You know when you were a little kid and mom would be gone for the weekend, leaving dad in charge...resulting in hot dogs and baked beans for dinner...and a little more freedom (along with slight choas)...and eating while watching wheel of fortune???
Madre Miguel and Madre Cindy both abandoned their flock this week for bigger and better things (the US and Ireland)....haha, just kidding. But the Madres are indeed gone for the next 2 weeks, leaving Padre Juan, also fondly known in our house as "The Dude," to call the shots! And by call the shots, I mean he will not be doing a darn thing, since he usually just does what the Madres tell him to do, and well, since they're not around......for example, at reflection last Tuesday, when the Madres reminded us that they would be leaving, Padre said "So that means I will be, uh, collecting, you know, what are they called....those lesson plan thingys ya'll are supposed to do." When we all laughed, he pretended to be surprised and said "What's so damn funny?" Anyway, I wish I could capture the Padre/Madre complex in words and paint a better picture for you, but I could never do them justice. Nonetheless, the Padre is in charge, and it's pretty sweet. (Don't get me wrong, I love the Madres, but...you know what I mean...).
We had last Friday off, so Thursday night, 6 of us got on a bus around 11pm for the 8 hour drive to the coast! We had a spectacularly relaxing weekend of playing in the ocean, napping in hammocks, napping on the beach, reading books, walking barefoot in the sand, drinking pina coladas (the real kind with pineapples and coconuts picked from the backyard), eating cheap seafood for every meal (the real kind...fished out of the ocean moments before it appears on your plate), and playing beach volleyball/soccer. Since it was a national holiday, we chose the tiny coastal "off the beaten path" town of Muisne to avoid crazy crowds and obnoxious gringos. and avoid we did. We spent 2 days literally "on the beach" - the actual town was a couple miles down the road. The beach was lined with about a dozen hostels and little family-run seafood restaurants. Although it was a little more cloudy than we would have liked, it was much warmer than Quito, and the perfect place to chill out and re-energize.
Even though I teach for 12 hours everyday, I have spent a lot more time actually with the kids in the past 2 weeks. I am at a point now where I can converse well enough to get to know them and connect with them outside the classroom. I have some free time in the evenings and, even though I am usually exhausted and cranky by then, I am surprised to find that dancing, playing, singing, coloring, cuddling, and laughing with the kids is the best way to end my day. Last week, I spent my break from 6-6:30 (usually reserved for a catnap in the break room) sitting on the front steps of the Center. The steps are a pretty important gathering place, always packed with families coming and going. The second I sat down, I had kids on my lap, kids grabbing my hands, kids yelling my name, kids crawling on my back, kids pushing other kids out of the way so they could give me a hug or kiss, kids wanting to introduce me to their moms and dads, and kids telling me to have a good night and they would see me tomorrow. For the first time, I occured to me that I'm getting rather attached to this place and these people and it is going to be very difficult to leave them 10 months from now.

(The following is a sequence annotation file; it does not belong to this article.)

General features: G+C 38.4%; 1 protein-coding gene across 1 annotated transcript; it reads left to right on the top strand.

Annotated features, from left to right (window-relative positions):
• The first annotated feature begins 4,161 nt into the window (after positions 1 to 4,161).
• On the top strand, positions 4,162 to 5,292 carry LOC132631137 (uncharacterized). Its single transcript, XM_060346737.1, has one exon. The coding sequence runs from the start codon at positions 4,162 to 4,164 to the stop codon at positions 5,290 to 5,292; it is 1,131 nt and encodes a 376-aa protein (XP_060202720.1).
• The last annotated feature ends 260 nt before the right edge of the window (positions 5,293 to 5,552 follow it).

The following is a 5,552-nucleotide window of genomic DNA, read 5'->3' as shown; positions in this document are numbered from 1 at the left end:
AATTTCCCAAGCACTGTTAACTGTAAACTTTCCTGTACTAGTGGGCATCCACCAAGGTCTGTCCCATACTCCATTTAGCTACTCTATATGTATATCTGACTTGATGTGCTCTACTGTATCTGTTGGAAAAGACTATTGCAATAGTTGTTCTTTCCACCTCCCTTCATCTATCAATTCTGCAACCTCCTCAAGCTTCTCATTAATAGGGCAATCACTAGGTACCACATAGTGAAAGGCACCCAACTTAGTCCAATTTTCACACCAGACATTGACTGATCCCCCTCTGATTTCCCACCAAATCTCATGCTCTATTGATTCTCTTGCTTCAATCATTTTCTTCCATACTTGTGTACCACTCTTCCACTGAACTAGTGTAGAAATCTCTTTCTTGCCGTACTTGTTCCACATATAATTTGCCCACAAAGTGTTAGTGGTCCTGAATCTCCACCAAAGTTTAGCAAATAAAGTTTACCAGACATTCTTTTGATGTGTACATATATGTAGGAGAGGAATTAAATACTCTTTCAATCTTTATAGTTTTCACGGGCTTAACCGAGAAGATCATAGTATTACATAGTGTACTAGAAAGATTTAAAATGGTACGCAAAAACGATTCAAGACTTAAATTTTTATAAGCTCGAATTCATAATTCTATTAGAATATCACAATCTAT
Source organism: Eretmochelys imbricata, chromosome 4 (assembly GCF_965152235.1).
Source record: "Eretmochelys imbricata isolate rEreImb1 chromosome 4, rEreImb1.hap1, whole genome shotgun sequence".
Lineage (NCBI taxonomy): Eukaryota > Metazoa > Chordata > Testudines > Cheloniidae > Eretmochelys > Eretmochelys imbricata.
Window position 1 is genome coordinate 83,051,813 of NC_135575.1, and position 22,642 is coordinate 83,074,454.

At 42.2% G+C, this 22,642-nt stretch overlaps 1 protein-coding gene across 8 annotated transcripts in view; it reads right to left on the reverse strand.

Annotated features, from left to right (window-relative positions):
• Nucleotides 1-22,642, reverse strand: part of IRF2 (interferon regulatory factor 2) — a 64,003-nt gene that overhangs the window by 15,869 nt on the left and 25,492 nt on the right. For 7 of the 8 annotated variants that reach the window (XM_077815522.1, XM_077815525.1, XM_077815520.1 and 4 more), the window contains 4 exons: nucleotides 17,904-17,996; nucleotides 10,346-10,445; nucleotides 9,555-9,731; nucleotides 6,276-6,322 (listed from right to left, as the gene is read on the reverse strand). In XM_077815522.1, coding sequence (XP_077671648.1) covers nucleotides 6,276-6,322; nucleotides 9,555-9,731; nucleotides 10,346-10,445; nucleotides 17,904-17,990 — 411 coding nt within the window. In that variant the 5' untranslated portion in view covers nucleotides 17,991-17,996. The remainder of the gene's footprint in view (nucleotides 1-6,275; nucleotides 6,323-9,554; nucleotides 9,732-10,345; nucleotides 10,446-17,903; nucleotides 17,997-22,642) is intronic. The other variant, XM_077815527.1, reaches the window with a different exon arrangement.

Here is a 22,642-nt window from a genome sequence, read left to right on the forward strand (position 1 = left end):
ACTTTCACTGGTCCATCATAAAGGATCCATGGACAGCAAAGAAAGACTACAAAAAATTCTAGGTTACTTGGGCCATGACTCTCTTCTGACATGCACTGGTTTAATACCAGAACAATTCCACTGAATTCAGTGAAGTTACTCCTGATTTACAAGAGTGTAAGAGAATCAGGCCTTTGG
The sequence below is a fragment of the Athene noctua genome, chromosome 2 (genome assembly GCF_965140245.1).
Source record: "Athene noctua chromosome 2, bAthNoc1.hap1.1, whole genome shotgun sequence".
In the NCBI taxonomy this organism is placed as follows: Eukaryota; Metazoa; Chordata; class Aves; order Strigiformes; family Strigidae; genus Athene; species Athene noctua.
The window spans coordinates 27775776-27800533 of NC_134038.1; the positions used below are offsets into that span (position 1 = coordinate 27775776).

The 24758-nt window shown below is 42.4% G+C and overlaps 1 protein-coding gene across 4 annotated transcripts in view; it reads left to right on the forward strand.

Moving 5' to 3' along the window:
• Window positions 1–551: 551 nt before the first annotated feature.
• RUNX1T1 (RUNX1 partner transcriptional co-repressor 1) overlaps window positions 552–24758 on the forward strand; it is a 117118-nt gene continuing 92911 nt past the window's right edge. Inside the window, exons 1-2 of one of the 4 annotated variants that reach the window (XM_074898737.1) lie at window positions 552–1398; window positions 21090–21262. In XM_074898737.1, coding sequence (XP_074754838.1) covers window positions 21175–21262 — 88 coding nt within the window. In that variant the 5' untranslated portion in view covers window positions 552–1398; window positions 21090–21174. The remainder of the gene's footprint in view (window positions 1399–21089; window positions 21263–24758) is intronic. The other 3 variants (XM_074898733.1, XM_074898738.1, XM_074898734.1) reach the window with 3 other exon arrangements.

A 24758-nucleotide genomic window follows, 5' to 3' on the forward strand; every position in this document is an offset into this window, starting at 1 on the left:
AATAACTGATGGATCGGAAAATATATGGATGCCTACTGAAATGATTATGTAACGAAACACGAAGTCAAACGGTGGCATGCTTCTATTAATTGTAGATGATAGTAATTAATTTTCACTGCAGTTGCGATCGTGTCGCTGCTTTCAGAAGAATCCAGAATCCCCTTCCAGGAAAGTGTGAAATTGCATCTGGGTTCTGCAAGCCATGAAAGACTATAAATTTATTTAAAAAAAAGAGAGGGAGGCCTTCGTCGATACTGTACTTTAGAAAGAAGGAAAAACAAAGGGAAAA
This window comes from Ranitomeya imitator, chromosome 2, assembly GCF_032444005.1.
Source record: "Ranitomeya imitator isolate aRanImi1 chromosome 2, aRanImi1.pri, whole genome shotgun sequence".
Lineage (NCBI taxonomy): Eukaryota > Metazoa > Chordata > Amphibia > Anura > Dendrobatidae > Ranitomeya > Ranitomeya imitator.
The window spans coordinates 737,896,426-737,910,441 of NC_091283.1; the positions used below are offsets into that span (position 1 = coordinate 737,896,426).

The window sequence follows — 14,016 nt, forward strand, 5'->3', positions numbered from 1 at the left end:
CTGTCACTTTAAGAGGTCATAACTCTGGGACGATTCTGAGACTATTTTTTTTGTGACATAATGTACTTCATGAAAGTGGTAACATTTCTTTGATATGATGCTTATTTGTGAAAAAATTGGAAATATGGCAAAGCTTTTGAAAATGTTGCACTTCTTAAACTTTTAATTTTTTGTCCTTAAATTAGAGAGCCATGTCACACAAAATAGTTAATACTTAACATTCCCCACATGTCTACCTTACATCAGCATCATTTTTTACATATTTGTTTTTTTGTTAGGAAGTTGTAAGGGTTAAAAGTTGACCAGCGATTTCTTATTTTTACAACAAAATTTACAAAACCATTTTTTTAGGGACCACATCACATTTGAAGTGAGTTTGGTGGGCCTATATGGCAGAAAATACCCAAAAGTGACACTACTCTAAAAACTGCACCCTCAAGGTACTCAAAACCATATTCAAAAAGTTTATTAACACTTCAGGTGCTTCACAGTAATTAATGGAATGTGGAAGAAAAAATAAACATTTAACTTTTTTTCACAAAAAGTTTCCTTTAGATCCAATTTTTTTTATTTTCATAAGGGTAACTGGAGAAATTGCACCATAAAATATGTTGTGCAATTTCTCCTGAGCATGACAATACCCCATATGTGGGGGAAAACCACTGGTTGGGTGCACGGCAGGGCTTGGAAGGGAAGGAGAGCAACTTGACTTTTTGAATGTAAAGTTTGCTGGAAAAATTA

While Tuesdays are my least favorite DAY of the week, they have become my absolute favorite NIGHT of the week. First of all, it's Italian night, which means either pizza, spaghetti or lasagna for dinner - not normally my absolute favorite cuisine, but it's nearly impossible to find decent Italian food in the city of Quito, so I have come to really appreciate the delicious grub Maria and Antonia cook up. Tuesday also happens to be my dish night. Again, not something I would normally look forward to, however, the TLNDB (Team Leave No Dish Behind) has a pretty kick-ass time doing the dishes. Not only do we have a sweet team name (although, not such a time-efficient philosophy, we're finding out...), but we have a team cheer, team slogans, and we're in the process of designing team aprons...AND we have team commradery (not sure hot to spell that) like you wouldn't believe! Dish time is followed by spirituality/reflection with all the volunteers, madres/padres, and any guests we have in the house. It's a nice bonding and sharing time, and always leaves me inspired and motivated to take on the rest of the week. Finally, my favorite night concludes with a bang - literally. It's a thing we like to call "Flaming Plane Tuesdays." Don't ask me how it started, but it has evolved into a select few going up onto the roof of our house and throwing paper airplanes lit on fire at the people sitting on the patio down below. Sounds silly, I know, but it's actually quite fun and entertaining (and don't worry, the planes rarely actually make it near the people sitting on the patio). We predict that it will continue to evolve into a competition of sorts...different roof tops (we have a big house), moving targets, gasoline (haha), "flaming desk tuesdays" perhaps...the posssibilities are endless!
Wow, I think that's enough for this one. I had to make up for not writing for a while though. If you made it to the end, congratualtions! Lots of Ecua-love...